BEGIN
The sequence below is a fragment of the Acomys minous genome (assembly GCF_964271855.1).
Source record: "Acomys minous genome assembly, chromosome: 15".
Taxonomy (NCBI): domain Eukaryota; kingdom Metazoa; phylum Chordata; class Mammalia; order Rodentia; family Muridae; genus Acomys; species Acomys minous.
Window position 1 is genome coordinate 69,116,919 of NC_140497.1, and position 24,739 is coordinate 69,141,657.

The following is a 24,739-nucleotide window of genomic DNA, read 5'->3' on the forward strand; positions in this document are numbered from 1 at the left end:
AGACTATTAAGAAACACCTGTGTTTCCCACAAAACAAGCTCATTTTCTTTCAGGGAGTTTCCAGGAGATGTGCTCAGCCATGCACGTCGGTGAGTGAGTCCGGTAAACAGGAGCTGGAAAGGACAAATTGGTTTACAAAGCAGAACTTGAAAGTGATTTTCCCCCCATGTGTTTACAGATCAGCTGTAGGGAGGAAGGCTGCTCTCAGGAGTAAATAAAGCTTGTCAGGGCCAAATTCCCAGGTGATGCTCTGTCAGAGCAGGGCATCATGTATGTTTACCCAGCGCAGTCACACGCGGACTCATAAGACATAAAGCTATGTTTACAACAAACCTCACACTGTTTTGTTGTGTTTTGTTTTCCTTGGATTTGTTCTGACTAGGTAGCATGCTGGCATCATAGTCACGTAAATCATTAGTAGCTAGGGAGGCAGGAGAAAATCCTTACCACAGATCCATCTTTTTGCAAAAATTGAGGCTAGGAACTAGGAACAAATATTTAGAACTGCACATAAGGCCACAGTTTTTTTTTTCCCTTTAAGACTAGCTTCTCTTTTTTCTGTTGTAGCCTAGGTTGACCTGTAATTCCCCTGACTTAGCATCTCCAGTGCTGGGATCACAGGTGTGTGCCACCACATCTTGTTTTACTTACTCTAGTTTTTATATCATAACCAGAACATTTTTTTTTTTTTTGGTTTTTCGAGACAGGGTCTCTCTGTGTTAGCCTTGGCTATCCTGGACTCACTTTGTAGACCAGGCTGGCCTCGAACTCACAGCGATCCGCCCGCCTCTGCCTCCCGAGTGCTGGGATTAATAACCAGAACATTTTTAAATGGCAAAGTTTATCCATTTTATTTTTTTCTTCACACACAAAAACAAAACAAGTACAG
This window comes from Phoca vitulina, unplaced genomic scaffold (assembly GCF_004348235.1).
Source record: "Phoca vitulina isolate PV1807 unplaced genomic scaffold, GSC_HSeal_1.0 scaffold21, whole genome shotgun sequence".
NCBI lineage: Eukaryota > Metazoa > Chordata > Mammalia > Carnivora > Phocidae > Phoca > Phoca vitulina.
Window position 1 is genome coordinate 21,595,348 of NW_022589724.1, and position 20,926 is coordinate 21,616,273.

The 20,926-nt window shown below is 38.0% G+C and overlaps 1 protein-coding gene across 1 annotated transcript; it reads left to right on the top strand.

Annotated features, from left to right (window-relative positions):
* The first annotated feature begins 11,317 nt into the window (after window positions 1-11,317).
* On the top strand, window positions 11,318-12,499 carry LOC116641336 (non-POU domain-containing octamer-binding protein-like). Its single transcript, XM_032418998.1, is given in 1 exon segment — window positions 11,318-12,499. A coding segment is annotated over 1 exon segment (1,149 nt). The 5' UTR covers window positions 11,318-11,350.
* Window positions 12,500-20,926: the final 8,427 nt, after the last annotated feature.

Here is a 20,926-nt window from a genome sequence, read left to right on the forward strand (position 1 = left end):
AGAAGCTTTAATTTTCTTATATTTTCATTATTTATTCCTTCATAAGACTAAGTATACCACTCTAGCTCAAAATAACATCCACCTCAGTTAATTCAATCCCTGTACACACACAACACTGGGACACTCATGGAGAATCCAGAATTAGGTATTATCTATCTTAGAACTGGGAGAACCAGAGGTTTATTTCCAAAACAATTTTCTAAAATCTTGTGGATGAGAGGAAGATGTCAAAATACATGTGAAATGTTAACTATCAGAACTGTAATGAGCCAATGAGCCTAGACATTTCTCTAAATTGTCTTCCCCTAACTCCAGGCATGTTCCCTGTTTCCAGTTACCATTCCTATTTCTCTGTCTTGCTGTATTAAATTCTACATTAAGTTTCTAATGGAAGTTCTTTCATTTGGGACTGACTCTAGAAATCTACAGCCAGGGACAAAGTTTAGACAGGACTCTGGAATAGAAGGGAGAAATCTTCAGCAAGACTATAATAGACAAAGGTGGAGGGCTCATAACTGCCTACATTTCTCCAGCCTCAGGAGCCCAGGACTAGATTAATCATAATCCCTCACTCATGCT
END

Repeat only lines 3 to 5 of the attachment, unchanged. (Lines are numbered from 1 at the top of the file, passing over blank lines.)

Taxonomy (NCBI): domain Eukaryota; kingdom Metazoa; phylum Chordata; class Mammalia; order Rodentia; family Muridae; genus Acomys; species Acomys minous.
Window position 1 is genome coordinate 69,116,919 of NC_140497.1, and position 24,739 is coordinate 69,141,657.

The following is a 24,739-nucleotide window of genomic DNA, read 5'->3' on the forward strand; positions in this document are numbered from 1 at the left end: